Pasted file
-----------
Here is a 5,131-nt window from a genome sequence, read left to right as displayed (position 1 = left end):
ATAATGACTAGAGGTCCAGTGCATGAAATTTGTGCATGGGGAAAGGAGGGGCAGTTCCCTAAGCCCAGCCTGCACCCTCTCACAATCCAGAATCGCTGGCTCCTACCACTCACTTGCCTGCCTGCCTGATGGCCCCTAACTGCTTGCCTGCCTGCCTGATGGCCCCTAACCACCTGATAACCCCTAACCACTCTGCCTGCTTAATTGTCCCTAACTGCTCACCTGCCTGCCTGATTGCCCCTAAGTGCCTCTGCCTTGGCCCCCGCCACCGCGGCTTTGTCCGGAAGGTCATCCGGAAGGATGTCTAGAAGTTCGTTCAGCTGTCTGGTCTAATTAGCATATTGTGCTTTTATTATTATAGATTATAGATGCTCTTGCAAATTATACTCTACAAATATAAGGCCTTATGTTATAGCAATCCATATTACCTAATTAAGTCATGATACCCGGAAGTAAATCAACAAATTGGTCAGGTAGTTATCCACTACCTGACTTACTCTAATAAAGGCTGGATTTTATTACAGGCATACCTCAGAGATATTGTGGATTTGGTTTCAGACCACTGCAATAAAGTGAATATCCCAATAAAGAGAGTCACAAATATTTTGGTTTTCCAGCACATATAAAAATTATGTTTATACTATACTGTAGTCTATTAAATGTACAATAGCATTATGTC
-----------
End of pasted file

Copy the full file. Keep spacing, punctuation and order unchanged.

Here is a 5,131-nt window from a genome sequence, read left to right as displayed (position 1 = left end):
ATAATGACTAGAGGTCCAGTGCATGAAATTTGTGCATGGGGAAAGGAGGGGCAGTTCCCTAAGCCCAGCCTGCACCCTCTCACAATCCAGAATCGCTGGCTCCTACCACTCACTTGCCTGCCTGCCTGATGGCCCCTAACTGCTTGCCTGCCTGCCTGATGGCCCCTAACCACCTGATAACCCCTAACCACTCTGCCTGCTTAATTGTCCCTAACTGCTCACCTGCCTGCCTGATTGCCCCTAAGTGCCTCTGCCTTGGCCCCCGCCACCGCGGCTTTGTCCGGAAGGTCATCCGGAAGGATGTCTAGAAGTTCGTTCAGCTGTCTGGTCTAATTAGCATATTGTGCTTTTATTATTATAGATTATAGATGCTCTTGCAAATTATACTCTACAAATATAAGGCCTTATGTTATAGCAATCCATATTACCTAATTAAGTCATGATACCCGGAAGTAAATCAACAAATTGGTCAGGTAGTTATCCACTACCTGACTTACTCTAATAAAGGCTGGATTTTATTACAGGCATACCTCAGAGATATTGTGGATTTGGTTTCAGACCACTGCAATAAAGTGAATATCCCAATAAAGAGAGTCACAAATATTTTGGTTTTCCAGCACATATAAAAATTATGTTTATACTATACTGTAGTCTATTAAATGTACAATAGCATTATGTC